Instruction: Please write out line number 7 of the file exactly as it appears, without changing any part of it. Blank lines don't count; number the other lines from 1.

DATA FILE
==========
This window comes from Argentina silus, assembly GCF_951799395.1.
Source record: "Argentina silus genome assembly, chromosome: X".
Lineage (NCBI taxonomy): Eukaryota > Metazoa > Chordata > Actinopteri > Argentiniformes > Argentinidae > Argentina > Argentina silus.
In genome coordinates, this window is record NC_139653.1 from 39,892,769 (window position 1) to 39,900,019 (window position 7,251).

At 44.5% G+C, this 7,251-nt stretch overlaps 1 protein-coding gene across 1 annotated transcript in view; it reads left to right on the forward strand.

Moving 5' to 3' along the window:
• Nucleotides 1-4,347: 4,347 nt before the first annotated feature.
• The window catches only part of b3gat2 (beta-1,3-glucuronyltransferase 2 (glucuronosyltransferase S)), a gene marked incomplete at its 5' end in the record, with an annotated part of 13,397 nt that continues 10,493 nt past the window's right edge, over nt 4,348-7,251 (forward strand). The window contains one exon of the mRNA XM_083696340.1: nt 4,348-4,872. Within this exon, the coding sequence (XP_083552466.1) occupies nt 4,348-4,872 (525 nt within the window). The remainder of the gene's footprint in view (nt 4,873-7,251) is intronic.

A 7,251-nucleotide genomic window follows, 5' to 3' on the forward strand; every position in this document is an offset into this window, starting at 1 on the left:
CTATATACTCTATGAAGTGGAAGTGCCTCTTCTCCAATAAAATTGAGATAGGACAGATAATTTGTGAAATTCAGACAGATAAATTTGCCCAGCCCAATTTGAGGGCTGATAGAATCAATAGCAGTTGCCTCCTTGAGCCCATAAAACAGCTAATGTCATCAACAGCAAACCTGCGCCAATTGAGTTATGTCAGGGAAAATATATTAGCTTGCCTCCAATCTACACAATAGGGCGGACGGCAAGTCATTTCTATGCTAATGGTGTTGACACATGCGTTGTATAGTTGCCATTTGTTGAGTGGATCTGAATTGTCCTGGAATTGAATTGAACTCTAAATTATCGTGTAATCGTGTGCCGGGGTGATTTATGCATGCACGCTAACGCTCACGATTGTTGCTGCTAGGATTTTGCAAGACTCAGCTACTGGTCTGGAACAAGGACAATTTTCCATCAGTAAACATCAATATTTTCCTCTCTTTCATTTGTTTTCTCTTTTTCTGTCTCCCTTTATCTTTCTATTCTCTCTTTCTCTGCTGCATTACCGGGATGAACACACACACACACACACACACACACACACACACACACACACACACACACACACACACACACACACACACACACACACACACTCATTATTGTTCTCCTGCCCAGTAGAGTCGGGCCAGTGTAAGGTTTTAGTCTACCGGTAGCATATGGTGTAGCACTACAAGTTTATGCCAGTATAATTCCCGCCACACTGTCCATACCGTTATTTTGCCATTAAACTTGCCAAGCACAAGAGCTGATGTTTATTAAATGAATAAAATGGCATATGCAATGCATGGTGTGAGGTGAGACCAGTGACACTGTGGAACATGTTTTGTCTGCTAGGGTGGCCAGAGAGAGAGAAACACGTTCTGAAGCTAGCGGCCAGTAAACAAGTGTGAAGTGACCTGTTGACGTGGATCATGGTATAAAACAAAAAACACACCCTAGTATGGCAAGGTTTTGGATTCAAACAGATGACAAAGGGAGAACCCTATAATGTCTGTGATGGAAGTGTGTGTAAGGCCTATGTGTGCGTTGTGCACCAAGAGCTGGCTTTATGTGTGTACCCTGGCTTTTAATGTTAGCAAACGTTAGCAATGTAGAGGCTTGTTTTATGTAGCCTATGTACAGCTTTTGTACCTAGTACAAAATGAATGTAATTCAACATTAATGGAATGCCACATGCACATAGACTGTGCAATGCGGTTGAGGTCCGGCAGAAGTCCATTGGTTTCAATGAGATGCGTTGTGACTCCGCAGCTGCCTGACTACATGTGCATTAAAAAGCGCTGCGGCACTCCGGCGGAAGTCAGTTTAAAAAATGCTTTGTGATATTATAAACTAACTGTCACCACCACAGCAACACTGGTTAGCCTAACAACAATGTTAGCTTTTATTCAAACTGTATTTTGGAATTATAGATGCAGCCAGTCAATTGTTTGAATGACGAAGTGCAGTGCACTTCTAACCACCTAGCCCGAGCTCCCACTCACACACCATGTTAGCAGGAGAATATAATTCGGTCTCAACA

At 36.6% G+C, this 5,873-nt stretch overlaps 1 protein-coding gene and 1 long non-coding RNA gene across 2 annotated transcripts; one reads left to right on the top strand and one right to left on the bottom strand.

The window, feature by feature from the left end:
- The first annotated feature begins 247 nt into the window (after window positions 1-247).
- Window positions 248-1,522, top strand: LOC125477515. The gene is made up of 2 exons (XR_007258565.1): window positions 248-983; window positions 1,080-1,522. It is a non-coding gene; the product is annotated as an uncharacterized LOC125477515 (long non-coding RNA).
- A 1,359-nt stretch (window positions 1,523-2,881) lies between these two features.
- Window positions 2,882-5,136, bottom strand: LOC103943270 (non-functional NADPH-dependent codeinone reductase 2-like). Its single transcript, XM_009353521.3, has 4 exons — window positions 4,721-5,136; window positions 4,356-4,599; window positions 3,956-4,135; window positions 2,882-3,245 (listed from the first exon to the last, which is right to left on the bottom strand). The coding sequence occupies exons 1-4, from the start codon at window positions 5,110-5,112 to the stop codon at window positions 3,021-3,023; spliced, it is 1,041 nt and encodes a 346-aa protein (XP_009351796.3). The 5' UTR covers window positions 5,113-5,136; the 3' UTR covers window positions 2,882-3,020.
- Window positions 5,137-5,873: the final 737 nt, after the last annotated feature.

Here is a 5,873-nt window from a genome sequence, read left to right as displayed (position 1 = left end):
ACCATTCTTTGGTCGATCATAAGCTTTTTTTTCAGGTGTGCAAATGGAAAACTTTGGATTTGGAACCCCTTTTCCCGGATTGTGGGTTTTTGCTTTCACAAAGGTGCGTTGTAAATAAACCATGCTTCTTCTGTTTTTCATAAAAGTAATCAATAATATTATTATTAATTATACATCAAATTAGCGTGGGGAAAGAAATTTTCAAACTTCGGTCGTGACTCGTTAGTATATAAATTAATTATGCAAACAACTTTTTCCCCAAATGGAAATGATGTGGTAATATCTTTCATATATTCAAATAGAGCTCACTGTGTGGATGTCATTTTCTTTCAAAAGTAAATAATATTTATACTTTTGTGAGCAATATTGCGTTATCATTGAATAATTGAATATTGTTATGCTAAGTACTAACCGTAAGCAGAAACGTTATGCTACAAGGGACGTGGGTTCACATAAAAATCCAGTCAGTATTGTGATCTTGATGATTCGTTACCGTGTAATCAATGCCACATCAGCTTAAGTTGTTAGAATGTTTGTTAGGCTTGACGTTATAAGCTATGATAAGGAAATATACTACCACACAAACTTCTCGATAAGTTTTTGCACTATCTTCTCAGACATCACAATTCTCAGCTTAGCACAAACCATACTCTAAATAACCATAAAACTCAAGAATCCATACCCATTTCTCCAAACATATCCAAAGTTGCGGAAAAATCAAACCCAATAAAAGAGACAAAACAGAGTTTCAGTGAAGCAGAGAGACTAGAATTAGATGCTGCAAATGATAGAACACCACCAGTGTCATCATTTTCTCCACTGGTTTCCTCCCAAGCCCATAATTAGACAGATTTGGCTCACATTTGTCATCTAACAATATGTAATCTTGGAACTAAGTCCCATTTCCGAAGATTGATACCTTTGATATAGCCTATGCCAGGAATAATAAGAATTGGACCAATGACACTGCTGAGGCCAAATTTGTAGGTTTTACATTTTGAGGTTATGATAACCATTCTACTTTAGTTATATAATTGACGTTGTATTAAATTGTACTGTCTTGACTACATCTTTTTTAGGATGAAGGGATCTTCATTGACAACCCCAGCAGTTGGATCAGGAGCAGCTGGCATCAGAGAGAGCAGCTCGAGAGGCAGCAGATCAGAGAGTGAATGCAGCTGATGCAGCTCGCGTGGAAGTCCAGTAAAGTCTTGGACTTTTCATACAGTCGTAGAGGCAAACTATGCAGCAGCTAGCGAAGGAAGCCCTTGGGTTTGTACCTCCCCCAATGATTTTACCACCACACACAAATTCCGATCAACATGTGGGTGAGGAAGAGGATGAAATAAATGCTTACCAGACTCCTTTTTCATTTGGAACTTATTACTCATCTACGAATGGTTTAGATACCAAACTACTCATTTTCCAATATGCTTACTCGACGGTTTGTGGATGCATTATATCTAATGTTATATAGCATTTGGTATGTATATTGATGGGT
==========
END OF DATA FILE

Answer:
• Nucleotides 1-4,347: 4,347 nt before the first annotated feature.